Those who criticize market timing don’t understand what market timing really is. Market timing, to be clear, is NOT—I repeat NOT about having the clairvoyant ability to predict exact peaks and troughs. BTW- If any reader believes they possess an unfailing ability to predict market peaks and troughs, please forward your resume to me immediately with proof. I will either hire you and start you at $1MM salary (plus lots of bonus incentive) or– I will have a nice man in a white coat come to visit you and take you away. Likely the latter.
Market timing is not about picking peaks and troughs. That’s called crystal ball prognosis, or owning a time machine. I own neither a crystal ball nor a time machine. I do, however, “own” some tools to analyse risk vs. reward potential. I can quite accurately, using historic data, show you when risk is higher or lower than historic norms on a stock or a market. And I do this type of risk analysis pretty accurately most (not all) of the time. Market timing—REAL market timing that is, is about recognizing that markets ALWAYS have risk, and ALWAYS have reward potentials simultaneously. A good market timer will simply decide to overweight or underweight their exposure to a market according to that degree of risk vs. potential return. I’d like to take a look at a few of the tools I use to assess risk and reward. This list is not all inclusive—I will focus on a few of the more interesting ones today. We’re focusing on the broad US market factors that I like to look at.
This is a measurement of option premiums. The more premiums being paid, the more volatility option traders are anticipating. Historically, when the VIX gets near 10—its “too quiet”. If it’s around 35—traders are “too worried”. Right now, they are too worried. That’s good. The chart below shows this tendency since 1996—market don’t like to hang out at the top end of this band for too long…
Put to call ratio
Investors normally prefer call options (the right to buy a stock at a certain price and date) over put options (the right to sell a stock at a certain price and date). That’s because normally markets are bullish/trending up. When put volume exceeds call volume—as it is now, it is a sign of capitulation. Everyone wants to hedge their stocks or make a bearish bet after the market has already fallen—and it’s too late to do so. We’re at the top of the put/call historic ratio range. This is a contrarian sign of markets getting ready to bottom.
Here’s about 20 years of data of NYSE stocks making new highs vs. those making new lows. This is a breadth—i.e. a market participation indicator. You can use it to see if there are not enough participants in the broad markets—that can give a warning sign when markets are too focused on one or two sectors—such as in 1998 (tech stocks), 2007 (energy, real estate). That’s a heads up for bad stuff to come – note the low levels of this indicator near the bottom of my range-lines in both of those periods. But you can also look at this indicator to note if things are getting too oversold. Obviously in a market crash, you will get less new highs vs. new lows on a broad basis. So it’s not a concentration problem—it’s a sign of mass-panic. And mass panic is good for us contrarians. We’re near that point on my noted range lines. The Beatles sang: “It’s getting better all the time!”. Risk is shrinking.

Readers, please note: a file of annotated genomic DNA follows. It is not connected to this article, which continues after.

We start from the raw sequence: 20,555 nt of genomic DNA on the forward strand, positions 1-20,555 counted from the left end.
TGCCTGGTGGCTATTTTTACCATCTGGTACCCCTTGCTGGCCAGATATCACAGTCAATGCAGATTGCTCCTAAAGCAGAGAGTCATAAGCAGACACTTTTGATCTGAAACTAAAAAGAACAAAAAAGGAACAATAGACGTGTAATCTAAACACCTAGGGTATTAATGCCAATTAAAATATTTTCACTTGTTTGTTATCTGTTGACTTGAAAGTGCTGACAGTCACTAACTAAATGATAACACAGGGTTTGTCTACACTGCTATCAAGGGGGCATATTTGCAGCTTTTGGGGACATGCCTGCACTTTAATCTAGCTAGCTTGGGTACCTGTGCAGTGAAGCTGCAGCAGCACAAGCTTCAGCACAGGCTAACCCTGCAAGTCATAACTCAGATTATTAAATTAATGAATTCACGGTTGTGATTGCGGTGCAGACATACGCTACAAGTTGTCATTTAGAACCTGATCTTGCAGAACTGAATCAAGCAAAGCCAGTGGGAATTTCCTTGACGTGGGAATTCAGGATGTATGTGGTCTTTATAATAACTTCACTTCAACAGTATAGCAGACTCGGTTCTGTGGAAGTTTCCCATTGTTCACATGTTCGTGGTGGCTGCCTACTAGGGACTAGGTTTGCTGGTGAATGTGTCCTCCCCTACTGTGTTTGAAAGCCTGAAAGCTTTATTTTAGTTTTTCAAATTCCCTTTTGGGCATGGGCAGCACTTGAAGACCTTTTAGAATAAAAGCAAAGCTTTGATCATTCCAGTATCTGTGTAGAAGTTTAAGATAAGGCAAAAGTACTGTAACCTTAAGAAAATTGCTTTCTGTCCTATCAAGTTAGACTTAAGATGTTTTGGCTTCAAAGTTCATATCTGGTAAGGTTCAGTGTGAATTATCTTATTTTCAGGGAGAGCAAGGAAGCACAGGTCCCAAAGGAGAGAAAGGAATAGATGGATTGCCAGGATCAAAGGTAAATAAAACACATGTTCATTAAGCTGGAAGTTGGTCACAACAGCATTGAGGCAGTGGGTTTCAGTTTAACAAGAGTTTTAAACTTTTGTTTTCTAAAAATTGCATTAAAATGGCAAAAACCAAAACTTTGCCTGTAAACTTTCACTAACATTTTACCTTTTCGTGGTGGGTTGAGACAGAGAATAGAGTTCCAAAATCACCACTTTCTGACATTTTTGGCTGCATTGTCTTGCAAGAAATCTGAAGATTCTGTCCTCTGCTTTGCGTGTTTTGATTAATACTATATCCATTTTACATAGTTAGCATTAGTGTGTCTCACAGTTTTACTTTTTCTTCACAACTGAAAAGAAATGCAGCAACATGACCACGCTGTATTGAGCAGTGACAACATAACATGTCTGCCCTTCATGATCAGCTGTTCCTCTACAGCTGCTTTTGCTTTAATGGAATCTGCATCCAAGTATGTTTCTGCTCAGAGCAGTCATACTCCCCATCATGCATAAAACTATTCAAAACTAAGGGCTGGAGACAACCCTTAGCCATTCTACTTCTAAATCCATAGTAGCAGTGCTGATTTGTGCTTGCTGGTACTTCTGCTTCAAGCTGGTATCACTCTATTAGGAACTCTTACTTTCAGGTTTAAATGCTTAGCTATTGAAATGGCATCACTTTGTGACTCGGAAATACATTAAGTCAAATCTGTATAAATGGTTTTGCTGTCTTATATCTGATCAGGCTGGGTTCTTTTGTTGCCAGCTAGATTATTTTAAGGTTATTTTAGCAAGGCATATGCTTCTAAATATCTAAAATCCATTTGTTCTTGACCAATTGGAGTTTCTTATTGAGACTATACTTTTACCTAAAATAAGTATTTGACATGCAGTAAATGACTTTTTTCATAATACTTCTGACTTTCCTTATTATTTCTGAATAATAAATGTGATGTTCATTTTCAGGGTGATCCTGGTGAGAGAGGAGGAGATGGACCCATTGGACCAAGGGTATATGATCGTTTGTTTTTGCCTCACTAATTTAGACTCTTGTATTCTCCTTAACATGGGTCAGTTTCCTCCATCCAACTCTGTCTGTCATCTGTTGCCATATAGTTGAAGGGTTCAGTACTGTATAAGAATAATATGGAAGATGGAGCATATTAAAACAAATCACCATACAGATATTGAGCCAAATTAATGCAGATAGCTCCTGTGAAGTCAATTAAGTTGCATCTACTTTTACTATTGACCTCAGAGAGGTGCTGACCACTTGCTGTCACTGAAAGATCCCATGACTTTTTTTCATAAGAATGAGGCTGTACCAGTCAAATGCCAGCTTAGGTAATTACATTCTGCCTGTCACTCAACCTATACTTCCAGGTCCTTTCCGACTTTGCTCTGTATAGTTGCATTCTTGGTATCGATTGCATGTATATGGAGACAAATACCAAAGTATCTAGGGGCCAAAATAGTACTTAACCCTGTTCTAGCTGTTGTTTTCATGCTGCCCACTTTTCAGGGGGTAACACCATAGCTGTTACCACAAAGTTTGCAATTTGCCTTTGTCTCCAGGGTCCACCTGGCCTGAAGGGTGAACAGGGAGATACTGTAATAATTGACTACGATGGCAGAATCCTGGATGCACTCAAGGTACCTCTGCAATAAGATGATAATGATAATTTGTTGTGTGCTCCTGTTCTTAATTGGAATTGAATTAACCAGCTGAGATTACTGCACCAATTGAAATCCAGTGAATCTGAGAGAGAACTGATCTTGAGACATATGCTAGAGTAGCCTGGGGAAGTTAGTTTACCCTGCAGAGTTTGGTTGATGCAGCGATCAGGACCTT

And finally…my favorite indicator!
Somebody wrote me an email a month ago asking me to stop using the term “dumb money” when referring to retail investors. Well, I was sorry to tell this person that the terms “smart money” and “dumb money” were not created by yours truly. It’s been a tool used in technical analysis for a long, long time. And I think it’s a great term.
BTW—we’re all dumb money. Unless you are managing a large pension fund, or a sophisticated commercial hedger, or Warren Buffett/George Soros/ Bill Ackman—you are likely in the dumb money category. Take heart, I am too! So let’s just acknowledge our dumbness, and then use that knowledge to fight our natural emotional tendencies to buy high and sell low. Let’s follow the smart money. And right now—the smart money is BUYING!!!!!!! Meanwhile—dumb money (not you and I of course) is SELLING!!! This is the single best thing we can see as a sign of good times to come. The chart below, courtesy of www.sentimentrader.com, shows us the level of smart investor confidence is soaring with a 90% confidence level—something rarely seen except at market bottoms – meanwhile the dumb money confidence level is plummeting—only 29% of your local unsophisticated investors likes equity!
So go ahead, tell that neighbour (preferably one who you don’t care for) that he should keep selling his mutual funds now that markets are low. It’ll finish washing out the market when he’s all out, and then you and I can step in – along with the smart money. We’ll buy the cheap stocks his fund manager had to sell to meet his redemption. Sometimes I love this business!